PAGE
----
Ankara’s political ambitions have played an even greater role than economic factors in reversing its approach to the KRI. Ankara aims to elevate Turkey’s geopolitical importance by attracting natural gas from the KRI into the Southern Corridor, and elevate Turkey’s strategic significance as an energy transit hub for Europe, the Caspian, and the Middle East.
These geopolitical ambitions for Turkey to become a trans-regional energy hub were insufficient to prompt Ankara’s dramatic and positive shift toward Arbil. After all, northern Iraq’s huge energy reserves have been anticipated by Ankara for decades. Ankara was able to conceive of the KRI’s energy assets as a strategic benefit only with a change in political thinking toward Iraqi Kurds.
The shift in Ankara’s approach toward the KRG accelerated with the arrival of Ahmet Davutoğlu as foreign minister in May 2009.
Even before Davutoğlu moved from his position as the prime minister’s foreign affairs advisor to become foreign minister, a tight group of senior U.S. and Turkish diplomats began strategizing discreetly in fall 2008 on the steps required to facilitate future exports of oil and gas from the KRI to Turkey.
Despite strong economic justification for the projects under consideration, Iraqi politics were not ready for them. No senior Iraqi energy official ever participated in our trilateral working group on natural gas – though we did receive encouragement from ethnic Kurdish officials in Iraq’s federal government.
It became clear during the Arbil energy conference in May 2012 that regardless of the U.S.’ position, Ankara and Arbil now perceive their political interests as synchronizing with their longstanding economic interests. Yıldız repeatedly underscored the Turkish government’s support for investment by Turkish companies in the KRI’s energy sector, stressing the historic and strategic significance of linking northern Iraq’s Kurds with their Turkish neighbor and onward with European markets.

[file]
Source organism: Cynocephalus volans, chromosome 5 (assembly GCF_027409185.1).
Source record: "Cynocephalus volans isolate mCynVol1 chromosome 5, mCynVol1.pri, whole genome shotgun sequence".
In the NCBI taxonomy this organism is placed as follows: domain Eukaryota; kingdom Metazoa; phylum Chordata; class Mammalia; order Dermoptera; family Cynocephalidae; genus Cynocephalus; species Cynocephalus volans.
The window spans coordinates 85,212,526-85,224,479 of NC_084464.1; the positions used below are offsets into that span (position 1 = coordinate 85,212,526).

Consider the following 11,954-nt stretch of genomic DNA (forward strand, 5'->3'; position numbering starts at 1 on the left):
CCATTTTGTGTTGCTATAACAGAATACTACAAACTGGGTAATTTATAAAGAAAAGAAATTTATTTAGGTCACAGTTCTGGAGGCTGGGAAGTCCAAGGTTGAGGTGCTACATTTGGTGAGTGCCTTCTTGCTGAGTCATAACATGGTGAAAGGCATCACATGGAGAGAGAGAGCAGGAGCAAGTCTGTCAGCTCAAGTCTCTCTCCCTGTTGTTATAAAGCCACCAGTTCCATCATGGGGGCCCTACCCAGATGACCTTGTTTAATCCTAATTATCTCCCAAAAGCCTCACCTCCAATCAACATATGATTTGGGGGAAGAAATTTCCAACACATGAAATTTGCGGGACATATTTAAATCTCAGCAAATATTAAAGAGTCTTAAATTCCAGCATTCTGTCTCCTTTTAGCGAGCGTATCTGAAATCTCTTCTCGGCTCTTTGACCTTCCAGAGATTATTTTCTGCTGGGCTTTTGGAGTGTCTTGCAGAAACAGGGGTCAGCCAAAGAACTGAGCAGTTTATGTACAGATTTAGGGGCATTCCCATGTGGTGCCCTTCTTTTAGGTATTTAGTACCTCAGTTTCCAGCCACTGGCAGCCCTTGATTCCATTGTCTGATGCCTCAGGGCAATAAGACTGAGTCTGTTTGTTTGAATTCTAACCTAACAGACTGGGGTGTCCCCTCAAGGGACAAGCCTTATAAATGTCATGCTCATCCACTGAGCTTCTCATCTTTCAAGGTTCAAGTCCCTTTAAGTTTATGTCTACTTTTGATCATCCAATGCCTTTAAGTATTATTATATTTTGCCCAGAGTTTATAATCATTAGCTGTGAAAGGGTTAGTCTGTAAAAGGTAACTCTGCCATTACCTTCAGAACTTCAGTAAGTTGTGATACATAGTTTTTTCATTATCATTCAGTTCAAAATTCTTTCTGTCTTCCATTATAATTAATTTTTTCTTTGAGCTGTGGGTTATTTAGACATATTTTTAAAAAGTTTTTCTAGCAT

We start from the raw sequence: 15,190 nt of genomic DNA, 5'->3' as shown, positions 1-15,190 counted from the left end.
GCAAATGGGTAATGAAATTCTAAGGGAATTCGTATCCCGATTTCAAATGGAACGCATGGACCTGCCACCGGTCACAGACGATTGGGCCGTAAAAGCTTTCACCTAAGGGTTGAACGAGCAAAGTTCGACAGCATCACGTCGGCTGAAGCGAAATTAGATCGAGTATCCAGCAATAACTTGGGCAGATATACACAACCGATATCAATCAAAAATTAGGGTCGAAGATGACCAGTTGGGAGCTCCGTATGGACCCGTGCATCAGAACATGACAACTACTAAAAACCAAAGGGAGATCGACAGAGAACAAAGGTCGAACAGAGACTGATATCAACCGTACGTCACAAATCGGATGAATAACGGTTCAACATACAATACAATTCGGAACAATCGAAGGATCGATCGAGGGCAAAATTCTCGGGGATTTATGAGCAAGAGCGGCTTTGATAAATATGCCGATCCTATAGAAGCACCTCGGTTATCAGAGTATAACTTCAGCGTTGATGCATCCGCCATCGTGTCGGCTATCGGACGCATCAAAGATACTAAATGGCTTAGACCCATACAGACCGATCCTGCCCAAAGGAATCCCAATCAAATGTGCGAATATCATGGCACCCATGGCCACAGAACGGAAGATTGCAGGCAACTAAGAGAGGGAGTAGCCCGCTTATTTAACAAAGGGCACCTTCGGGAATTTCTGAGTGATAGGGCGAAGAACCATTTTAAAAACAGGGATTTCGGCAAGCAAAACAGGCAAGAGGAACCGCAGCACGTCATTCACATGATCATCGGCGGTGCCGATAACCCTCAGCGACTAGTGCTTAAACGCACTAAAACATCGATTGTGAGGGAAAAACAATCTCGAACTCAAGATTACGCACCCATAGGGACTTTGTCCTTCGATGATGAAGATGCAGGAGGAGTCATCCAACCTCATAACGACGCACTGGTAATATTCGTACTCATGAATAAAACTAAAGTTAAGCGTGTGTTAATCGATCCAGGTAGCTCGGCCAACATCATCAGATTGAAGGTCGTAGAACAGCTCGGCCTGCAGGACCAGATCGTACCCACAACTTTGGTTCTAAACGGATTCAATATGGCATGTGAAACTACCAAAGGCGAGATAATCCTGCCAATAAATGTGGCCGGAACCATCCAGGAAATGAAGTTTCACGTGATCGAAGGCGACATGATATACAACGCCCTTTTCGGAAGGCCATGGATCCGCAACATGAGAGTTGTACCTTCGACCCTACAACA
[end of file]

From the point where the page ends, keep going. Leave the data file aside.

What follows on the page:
Northern Iraqi leader Masoud Barzani and Hawrami suggested they hoped the KRG and Baghdad could resolve their differences on energy policy. Arbil realizes that for years to come, the 17 percent of all of Iraq’s oil export revenues to which the KRG is entitled under Iraq’s Constitution will far outweigh revenues from KRI energy exports via Turkey. Failure to reach a common vision on development and revenue sharing from the KRI’s energy resources risks heightening political tensions between Arbil and Baghdad. Baghdad’s continued pressure on Arbil could lead the KRG to a point of no return in its energy connections with Turkey, and thereafter, to the loss of all of Baghdad’s political control over its crucial northern province. These political considerations are prompting Ankara to move prudently in implementing its bold shift toward Iraqi Kurds. Ankara realizes its political shift has emboldened Arbil to work more actively to attract large-scale international investors.
Yet before the KRI’s economy takes off, Turkish and KRG authorities must still take a series of bold political decisions either to accommodate or confront Iraq’s federal government in Baghdad, with confrontation risking renewed sectarian violence that, in a worst case, could realize Turkey’s greatest fear: the breakdown of Iraq’s territorial integrity and emergence of an independent Kurdistan that would fuel Kurdish separatism in Turkey.
A major determinant of the KRI’s future course may lie more in the politics of Ankara and Damascus than Baghdad. If Syria breaks apart and an autonomous Kurdish region emerges that favors pan-Kurdish unity, Ankara may feel a need to rethink its political decision to hold Iraqi Kurds close as economic partners. What is clear as of late August 2012 is that political factors will ultimately determine whether Turkey’s historic cooperation with Iraqi Kurds on energy will continue. Commercial momentum will provide a strong incentive for Ankara’s collaboration with Arbil to continue; but, ultimately, politics, not “peace pipelines,” will determine the future of Turkey’s relations with Iraq’s Kurds and whether Iraq enjoys an historic new Euro-Atlantic vector in its geopolitical orientation.
Ambassador Matthew J. Bryza is the director of the International Centre for Defence Studies in Tallinn. A full version of this article was originally published in the Summer 2012 issue of Turkish Policy Quarterly (TPQ).